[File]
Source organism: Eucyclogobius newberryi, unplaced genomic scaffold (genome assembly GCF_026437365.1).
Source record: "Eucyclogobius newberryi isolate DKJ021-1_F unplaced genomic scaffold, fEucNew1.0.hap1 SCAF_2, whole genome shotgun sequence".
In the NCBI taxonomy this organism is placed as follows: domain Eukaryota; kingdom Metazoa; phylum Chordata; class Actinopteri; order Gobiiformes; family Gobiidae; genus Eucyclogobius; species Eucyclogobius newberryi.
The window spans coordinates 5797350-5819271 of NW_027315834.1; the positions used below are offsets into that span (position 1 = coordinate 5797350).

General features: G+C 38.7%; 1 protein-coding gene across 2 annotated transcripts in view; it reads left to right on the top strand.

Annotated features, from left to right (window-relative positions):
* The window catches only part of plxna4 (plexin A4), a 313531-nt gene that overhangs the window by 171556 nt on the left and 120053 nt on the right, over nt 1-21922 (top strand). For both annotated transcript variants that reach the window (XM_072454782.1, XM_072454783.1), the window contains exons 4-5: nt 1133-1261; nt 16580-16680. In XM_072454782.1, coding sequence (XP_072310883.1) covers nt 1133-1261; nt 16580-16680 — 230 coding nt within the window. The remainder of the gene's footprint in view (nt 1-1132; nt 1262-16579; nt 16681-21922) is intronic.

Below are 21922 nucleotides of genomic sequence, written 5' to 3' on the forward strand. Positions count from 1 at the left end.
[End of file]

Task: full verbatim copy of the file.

Source organism: Eucyclogobius newberryi, unplaced genomic scaffold (genome assembly GCF_026437365.1).
Source record: "Eucyclogobius newberryi isolate DKJ021-1_F unplaced genomic scaffold, fEucNew1.0.hap1 SCAF_2, whole genome shotgun sequence".
In the NCBI taxonomy this organism is placed as follows: domain Eukaryota; kingdom Metazoa; phylum Chordata; class Actinopteri; order Gobiiformes; family Gobiidae; genus Eucyclogobius; species Eucyclogobius newberryi.
The window spans coordinates 5797350-5819271 of NW_027315834.1; the positions used below are offsets into that span (position 1 = coordinate 5797350).

General features: G+C 38.7%; 1 protein-coding gene across 2 annotated transcripts in view; it reads left to right on the top strand.

Annotated features, from left to right (window-relative positions):
* The window catches only part of plxna4 (plexin A4), a 313531-nt gene that overhangs the window by 171556 nt on the left and 120053 nt on the right, over nt 1-21922 (top strand). For both annotated transcript variants that reach the window (XM_072454782.1, XM_072454783.1), the window contains exons 4-5: nt 1133-1261; nt 16580-16680. In XM_072454782.1, coding sequence (XP_072310883.1) covers nt 1133-1261; nt 16580-16680 — 230 coding nt within the window. The remainder of the gene's footprint in view (nt 1-1132; nt 1262-16579; nt 16681-21922) is intronic.

Below are 21922 nucleotides of genomic sequence, written 5' to 3' on the forward strand. Positions count from 1 at the left end.